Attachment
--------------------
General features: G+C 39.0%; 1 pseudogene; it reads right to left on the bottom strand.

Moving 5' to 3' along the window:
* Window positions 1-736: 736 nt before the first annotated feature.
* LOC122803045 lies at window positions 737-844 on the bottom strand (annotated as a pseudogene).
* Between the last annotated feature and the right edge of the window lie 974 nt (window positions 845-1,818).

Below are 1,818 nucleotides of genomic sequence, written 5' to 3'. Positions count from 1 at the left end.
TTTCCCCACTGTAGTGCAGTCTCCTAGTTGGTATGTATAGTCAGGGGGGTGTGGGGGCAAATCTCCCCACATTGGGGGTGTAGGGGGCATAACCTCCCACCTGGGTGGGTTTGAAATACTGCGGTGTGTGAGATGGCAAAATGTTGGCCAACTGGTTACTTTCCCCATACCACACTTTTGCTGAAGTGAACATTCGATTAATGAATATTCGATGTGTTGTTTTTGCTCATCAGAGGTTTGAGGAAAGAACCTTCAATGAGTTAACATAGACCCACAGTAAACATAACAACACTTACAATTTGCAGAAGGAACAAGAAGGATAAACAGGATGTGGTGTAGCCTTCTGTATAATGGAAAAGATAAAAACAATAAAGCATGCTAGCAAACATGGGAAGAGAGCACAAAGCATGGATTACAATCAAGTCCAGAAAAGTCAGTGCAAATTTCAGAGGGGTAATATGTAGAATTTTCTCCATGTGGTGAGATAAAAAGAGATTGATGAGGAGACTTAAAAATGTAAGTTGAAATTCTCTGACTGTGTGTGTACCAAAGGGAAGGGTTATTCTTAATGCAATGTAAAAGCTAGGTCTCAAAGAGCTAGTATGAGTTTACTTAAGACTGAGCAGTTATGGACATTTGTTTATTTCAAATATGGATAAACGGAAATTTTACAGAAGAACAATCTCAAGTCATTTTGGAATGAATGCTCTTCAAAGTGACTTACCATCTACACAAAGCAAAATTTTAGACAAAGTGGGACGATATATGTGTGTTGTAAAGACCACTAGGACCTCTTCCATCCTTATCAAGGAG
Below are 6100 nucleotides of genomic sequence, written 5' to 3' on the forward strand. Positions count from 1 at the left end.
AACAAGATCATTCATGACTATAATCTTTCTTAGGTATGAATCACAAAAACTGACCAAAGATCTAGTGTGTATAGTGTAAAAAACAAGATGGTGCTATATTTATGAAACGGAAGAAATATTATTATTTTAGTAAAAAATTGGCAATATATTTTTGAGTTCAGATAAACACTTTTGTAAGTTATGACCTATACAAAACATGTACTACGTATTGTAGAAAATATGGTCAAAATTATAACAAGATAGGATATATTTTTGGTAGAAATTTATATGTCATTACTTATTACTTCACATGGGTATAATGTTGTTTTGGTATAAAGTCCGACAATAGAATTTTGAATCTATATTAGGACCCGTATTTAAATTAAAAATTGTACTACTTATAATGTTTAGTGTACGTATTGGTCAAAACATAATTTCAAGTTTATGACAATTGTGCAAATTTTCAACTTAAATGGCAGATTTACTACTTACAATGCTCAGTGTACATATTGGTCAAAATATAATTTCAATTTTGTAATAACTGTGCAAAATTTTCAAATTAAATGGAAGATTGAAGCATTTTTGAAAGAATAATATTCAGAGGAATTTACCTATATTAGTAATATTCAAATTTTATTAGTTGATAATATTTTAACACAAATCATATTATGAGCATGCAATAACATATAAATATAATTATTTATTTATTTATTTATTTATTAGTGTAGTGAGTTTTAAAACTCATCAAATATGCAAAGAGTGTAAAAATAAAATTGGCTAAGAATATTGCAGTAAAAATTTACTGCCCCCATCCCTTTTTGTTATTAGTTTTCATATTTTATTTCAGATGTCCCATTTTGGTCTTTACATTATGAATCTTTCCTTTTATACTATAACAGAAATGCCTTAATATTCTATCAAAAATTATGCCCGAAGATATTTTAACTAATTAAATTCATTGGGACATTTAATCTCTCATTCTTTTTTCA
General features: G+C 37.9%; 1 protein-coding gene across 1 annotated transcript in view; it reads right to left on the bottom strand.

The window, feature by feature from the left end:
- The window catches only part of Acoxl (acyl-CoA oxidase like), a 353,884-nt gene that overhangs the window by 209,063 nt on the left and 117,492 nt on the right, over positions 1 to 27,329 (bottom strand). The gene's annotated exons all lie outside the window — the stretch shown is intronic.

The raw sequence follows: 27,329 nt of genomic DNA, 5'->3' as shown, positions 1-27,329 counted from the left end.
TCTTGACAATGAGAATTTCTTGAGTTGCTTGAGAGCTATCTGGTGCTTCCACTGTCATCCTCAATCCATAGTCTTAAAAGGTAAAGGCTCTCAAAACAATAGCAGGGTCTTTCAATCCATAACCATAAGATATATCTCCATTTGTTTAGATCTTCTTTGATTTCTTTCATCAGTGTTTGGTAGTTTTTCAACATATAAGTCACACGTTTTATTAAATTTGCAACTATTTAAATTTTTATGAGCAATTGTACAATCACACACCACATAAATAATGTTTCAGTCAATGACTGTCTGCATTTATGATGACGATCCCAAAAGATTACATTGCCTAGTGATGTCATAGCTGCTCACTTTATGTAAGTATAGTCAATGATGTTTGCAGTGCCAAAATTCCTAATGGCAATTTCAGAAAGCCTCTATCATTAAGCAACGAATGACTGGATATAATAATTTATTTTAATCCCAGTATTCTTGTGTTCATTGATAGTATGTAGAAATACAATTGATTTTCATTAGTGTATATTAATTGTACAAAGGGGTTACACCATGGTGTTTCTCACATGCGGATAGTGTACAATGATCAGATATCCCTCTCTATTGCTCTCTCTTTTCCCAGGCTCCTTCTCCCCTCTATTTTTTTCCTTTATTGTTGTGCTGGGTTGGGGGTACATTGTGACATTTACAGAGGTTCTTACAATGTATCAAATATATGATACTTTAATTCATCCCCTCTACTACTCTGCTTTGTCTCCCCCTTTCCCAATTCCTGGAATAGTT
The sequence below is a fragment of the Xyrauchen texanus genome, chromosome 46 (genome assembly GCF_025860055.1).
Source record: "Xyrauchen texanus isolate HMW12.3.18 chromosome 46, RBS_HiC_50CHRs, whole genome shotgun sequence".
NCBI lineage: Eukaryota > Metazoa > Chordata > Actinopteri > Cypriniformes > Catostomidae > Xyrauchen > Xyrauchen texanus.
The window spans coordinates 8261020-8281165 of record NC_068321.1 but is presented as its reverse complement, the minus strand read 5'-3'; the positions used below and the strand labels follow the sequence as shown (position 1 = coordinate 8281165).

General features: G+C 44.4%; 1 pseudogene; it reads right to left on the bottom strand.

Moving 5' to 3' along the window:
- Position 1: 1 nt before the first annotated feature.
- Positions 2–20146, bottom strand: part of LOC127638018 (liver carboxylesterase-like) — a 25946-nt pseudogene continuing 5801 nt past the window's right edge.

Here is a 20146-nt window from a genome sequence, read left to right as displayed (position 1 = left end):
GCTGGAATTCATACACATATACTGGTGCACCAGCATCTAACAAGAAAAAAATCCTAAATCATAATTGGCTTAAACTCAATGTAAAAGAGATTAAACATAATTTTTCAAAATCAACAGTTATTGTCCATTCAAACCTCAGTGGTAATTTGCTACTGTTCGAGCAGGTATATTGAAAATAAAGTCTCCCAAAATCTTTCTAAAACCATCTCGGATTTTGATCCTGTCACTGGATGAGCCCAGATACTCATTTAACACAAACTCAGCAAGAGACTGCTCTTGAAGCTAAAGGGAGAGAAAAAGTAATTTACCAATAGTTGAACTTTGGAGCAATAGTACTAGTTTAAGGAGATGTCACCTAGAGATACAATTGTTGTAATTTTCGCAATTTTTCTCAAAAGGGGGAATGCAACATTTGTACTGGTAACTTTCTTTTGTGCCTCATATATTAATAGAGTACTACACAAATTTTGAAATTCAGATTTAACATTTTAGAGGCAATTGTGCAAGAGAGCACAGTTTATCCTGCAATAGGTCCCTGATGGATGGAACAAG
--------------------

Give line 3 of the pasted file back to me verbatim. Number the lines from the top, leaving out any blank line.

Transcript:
* Window positions 1-736: 736 nt before the first annotated feature.